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Is git-checkout's restoring d/f conflict really sane?

$ echo data > one
$ git add one
$ rm one
$ mkdir one
$ echo two > one/two
$ echo three > one/three
$ git checkout one
$ ls -l one
-rw-r--r-- 1 pclouds pclouds 5 May 14 16:36 one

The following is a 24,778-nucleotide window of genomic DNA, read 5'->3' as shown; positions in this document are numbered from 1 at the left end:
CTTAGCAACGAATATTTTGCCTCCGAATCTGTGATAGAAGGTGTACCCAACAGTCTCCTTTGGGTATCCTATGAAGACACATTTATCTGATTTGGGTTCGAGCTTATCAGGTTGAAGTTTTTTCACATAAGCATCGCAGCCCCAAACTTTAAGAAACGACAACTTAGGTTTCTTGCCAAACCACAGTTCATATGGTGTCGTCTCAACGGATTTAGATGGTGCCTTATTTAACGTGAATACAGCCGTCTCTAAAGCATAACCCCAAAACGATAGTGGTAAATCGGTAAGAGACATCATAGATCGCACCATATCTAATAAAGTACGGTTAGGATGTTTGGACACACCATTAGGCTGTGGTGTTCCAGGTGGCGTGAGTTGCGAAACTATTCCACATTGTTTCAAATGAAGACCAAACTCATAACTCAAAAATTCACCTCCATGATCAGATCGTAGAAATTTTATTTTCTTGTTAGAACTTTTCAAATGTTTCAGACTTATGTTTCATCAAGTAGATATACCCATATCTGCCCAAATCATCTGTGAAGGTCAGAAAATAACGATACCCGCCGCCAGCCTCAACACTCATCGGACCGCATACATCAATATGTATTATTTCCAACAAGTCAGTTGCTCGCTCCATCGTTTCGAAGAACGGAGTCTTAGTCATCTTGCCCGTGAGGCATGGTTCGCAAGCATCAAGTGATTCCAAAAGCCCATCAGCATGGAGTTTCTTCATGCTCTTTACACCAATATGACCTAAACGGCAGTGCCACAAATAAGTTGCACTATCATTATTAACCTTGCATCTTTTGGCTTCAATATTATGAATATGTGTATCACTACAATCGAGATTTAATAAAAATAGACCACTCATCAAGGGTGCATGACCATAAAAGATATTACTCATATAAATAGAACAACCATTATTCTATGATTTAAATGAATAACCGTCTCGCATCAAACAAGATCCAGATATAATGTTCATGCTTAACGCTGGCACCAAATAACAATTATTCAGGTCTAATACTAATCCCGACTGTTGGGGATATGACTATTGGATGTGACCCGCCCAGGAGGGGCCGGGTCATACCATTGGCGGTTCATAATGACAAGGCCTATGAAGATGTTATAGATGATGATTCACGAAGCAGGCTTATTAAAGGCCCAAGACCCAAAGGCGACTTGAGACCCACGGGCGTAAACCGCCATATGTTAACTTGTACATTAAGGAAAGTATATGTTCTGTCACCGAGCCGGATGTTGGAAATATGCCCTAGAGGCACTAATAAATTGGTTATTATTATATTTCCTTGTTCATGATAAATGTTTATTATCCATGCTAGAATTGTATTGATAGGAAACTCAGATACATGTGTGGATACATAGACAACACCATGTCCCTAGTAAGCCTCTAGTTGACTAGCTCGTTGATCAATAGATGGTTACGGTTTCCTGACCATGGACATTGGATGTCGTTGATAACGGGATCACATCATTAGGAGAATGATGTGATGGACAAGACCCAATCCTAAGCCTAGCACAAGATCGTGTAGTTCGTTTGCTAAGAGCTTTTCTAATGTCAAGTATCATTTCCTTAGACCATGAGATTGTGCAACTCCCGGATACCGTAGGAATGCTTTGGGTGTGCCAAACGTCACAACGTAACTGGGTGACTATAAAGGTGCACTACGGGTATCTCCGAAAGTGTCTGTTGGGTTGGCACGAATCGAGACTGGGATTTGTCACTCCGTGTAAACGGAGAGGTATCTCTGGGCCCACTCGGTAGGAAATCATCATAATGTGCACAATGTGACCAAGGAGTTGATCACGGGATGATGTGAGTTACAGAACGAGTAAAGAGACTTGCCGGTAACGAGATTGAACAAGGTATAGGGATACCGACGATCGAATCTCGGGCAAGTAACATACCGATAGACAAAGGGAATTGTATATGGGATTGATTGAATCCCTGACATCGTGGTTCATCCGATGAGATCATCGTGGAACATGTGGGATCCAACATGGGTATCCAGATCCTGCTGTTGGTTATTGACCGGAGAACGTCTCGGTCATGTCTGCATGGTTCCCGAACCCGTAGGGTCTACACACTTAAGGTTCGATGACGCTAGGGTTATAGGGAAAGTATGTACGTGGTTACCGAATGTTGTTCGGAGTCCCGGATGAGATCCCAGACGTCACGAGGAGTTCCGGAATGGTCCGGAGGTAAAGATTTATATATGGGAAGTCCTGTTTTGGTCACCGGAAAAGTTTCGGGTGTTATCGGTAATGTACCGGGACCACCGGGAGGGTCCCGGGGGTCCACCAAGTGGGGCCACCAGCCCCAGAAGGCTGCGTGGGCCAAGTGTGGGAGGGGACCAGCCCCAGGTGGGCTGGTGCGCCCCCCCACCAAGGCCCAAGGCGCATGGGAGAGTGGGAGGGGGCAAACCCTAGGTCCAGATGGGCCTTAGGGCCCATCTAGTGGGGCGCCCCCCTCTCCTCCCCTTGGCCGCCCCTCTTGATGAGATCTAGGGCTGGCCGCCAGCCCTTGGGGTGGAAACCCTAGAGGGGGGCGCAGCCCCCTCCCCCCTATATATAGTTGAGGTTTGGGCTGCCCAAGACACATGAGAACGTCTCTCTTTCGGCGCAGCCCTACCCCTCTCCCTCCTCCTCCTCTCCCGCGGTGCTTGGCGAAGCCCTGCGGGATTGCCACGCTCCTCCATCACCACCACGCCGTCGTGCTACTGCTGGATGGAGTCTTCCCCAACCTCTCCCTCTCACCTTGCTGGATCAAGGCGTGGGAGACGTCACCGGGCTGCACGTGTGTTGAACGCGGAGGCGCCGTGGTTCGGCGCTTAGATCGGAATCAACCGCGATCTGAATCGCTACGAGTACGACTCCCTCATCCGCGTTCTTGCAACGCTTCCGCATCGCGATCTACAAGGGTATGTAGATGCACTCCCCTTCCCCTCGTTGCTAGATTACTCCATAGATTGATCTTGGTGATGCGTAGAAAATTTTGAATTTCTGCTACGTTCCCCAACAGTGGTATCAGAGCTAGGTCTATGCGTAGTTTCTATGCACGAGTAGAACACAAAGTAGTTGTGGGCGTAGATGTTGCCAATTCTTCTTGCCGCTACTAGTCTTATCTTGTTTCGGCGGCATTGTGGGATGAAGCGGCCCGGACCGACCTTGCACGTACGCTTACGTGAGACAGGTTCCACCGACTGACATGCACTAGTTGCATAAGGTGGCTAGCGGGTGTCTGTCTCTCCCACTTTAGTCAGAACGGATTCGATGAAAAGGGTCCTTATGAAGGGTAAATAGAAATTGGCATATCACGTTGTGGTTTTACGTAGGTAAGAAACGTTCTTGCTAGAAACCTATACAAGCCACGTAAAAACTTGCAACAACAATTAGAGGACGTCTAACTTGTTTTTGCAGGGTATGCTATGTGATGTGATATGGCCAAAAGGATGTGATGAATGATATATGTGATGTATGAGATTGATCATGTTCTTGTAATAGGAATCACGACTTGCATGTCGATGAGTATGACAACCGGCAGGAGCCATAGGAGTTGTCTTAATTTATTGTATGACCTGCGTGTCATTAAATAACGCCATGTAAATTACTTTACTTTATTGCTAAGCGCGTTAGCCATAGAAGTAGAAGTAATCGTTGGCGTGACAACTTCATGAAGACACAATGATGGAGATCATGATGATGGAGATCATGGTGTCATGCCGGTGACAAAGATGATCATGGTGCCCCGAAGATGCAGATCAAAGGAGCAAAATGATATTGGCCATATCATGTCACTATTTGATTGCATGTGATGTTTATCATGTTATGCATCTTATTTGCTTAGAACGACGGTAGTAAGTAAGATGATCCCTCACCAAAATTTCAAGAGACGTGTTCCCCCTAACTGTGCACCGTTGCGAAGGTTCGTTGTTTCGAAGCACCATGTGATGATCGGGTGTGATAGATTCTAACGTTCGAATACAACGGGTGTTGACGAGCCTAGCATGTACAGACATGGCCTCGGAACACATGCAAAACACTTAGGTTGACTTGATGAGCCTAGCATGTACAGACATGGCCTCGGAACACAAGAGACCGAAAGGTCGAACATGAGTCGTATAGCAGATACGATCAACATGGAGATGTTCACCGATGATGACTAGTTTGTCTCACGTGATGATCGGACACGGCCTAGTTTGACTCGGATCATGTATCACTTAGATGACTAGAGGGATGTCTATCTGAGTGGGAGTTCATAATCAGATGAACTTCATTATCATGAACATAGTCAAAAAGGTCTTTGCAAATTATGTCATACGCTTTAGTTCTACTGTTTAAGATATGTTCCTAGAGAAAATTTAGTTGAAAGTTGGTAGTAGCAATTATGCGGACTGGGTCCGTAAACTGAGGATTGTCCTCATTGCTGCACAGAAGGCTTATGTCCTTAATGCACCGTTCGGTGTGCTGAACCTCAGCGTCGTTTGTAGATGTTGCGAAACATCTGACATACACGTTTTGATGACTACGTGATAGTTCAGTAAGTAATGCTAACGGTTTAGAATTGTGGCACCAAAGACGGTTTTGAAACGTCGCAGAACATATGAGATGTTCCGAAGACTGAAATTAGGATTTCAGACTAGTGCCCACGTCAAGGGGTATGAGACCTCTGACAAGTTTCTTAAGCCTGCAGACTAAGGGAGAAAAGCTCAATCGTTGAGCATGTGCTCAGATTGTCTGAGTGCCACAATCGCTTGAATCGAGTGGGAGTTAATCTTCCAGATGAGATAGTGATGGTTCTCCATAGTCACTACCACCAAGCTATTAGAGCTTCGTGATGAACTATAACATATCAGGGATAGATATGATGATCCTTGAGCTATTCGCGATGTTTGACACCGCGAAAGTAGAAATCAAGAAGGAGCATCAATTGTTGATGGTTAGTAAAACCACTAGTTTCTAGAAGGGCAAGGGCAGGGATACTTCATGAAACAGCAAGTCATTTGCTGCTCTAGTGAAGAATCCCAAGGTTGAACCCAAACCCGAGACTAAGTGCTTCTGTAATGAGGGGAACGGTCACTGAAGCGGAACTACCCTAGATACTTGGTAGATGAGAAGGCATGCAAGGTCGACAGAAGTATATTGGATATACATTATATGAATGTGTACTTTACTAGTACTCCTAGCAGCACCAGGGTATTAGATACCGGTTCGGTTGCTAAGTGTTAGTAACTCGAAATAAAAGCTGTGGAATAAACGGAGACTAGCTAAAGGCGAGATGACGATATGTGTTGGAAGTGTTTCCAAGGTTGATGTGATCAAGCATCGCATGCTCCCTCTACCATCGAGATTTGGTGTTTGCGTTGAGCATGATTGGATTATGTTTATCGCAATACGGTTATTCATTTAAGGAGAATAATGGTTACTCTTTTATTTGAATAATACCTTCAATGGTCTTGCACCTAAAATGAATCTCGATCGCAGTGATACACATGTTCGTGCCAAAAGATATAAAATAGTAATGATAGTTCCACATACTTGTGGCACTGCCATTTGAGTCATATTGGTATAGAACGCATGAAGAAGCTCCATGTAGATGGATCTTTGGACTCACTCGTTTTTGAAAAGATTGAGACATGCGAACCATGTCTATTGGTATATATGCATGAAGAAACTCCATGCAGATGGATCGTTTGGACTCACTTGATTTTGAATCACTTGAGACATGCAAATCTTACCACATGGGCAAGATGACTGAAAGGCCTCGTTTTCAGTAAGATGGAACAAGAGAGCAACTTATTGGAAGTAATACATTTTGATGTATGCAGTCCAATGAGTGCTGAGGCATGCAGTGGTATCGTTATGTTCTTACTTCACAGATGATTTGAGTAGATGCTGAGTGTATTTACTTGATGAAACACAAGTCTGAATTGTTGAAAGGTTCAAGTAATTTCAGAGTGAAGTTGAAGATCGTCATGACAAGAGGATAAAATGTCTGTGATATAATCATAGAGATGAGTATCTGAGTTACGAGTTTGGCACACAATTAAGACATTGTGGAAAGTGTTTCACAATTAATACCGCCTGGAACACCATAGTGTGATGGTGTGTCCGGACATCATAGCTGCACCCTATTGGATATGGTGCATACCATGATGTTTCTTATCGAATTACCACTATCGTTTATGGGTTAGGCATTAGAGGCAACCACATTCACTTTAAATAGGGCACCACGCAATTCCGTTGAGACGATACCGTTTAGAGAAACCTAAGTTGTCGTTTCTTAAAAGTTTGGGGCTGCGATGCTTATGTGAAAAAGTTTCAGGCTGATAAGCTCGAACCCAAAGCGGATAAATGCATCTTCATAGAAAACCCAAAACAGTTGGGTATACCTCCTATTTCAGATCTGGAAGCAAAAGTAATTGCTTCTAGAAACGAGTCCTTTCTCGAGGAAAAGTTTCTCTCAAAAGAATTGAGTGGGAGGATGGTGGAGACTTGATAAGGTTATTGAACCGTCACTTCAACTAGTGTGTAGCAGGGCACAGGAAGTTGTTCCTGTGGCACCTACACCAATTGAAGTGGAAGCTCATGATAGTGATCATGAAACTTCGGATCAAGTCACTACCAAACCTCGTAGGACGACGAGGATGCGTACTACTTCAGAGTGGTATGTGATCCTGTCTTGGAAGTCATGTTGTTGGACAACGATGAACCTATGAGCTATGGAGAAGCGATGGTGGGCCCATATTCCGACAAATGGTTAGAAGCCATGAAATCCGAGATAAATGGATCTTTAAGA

Replacing a file is one thing. In this case we're deleting a directory
and unknown number of files inside (in this case 'two' and 'three').
Is this really a good thing to do?

If it's not but too late to do anything about git-checkout, could
git-restore do something better (and exactly what)?